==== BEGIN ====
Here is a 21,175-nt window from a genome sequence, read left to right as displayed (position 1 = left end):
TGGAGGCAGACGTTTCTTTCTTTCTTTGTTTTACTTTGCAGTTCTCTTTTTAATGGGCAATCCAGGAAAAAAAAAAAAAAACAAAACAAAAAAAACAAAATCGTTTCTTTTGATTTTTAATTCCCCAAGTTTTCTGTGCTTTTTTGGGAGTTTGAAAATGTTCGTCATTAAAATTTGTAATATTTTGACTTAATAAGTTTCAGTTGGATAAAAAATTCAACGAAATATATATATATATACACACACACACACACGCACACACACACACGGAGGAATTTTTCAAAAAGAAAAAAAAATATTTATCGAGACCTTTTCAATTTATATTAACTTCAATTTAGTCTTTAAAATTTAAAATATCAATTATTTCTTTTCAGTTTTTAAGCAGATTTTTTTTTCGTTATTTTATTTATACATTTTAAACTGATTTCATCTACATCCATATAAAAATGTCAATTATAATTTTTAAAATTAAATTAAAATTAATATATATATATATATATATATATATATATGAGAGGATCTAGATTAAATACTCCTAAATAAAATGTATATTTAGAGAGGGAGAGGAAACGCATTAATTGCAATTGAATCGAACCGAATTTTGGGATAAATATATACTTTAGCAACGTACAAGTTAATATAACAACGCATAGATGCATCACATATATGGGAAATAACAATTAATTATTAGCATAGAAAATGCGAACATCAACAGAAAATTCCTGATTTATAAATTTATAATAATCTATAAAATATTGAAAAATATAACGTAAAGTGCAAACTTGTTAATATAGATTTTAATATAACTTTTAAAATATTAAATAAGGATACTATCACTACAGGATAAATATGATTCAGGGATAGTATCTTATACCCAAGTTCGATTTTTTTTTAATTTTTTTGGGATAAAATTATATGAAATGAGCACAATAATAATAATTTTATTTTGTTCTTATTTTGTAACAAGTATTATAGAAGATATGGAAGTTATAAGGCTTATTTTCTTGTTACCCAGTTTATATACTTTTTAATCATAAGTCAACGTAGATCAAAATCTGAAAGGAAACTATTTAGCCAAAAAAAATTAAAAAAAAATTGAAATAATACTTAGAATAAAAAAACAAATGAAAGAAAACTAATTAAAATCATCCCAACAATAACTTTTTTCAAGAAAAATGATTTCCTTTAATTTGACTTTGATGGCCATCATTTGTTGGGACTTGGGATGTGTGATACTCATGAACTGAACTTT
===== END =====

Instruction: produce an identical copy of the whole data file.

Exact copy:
Here is a 21,175-nt window from a genome sequence, read left to right as displayed (position 1 = left end):
TGGAGGCAGACGTTTCTTTCTTTCTTTGTTTTACTTTGCAGTTCTCTTTTTAATGGGCAATCCAGGAAAAAAAAAAAAAAACAAAACAAAAAAAACAAAATCGTTTCTTTTGATTTTTAATTCCCCAAGTTTTCTGTGCTTTTTTGGGAGTTTGAAAATGTTCGTCATTAAAATTTGTAATATTTTGACTTAATAAGTTTCAGTTGGATAAAAAATTCAACGAAATATATATATATATACACACACACACACACGCACACACACACACGGAGGAATTTTTCAAAAAGAAAAAAAAATATTTATCGAGACCTTTTCAATTTATATTAACTTCAATTTAGTCTTTAAAATTTAAAATATCAATTATTTCTTTTCAGTTTTTAAGCAGATTTTTTTTTCGTTATTTTATTTATACATTTTAAACTGATTTCATCTACATCCATATAAAAATGTCAATTATAATTTTTAAAATTAAATTAAAATTAATATATATATATATATATATATATATATATGAGAGGATCTAGATTAAATACTCCTAAATAAAATGTATATTTAGAGAGGGAGAGGAAACGCATTAATTGCAATTGAATCGAACCGAATTTTGGGATAAATATATACTTTAGCAACGTACAAGTTAATATAACAACGCATAGATGCATCACATATATGGGAAATAACAATTAATTATTAGCATAGAAAATGCGAACATCAACAGAAAATTCCTGATTTATAAATTTATAATAATCTATAAAATATTGAAAAATATAACGTAAAGTGCAAACTTGTTAATATAGATTTTAATATAACTTTTAAAATATTAAATAAGGATACTATCACTACAGGATAAATATGATTCAGGGATAGTATCTTATACCCAAGTTCGATTTTTTTTTAATTTTTTTGGGATAAAATTATATGAAATGAGCACAATAATAATAATTTTATTTTGTTCTTATTTTGTAACAAGTATTATAGAAGATATGGAAGTTATAAGGCTTATTTTCTTGTTACCCAGTTTATATACTTTTTAATCATAAGTCAACGTAGATCAAAATCTGAAAGGAAACTATTTAGCCAAAAAAAATTAAAAAAAAATTGAAATAATACTTAGAATAAAAAAACAAATGAAAGAAAACTAATTAAAATCATCCCAACAATAACTTTTTTCAAGAAAAATGATTTCCTTTAATTTGACTTTGATGGCCATCATTTGTTGGGACTTGGGATGTGTGATACTCATGAACTGAACTTT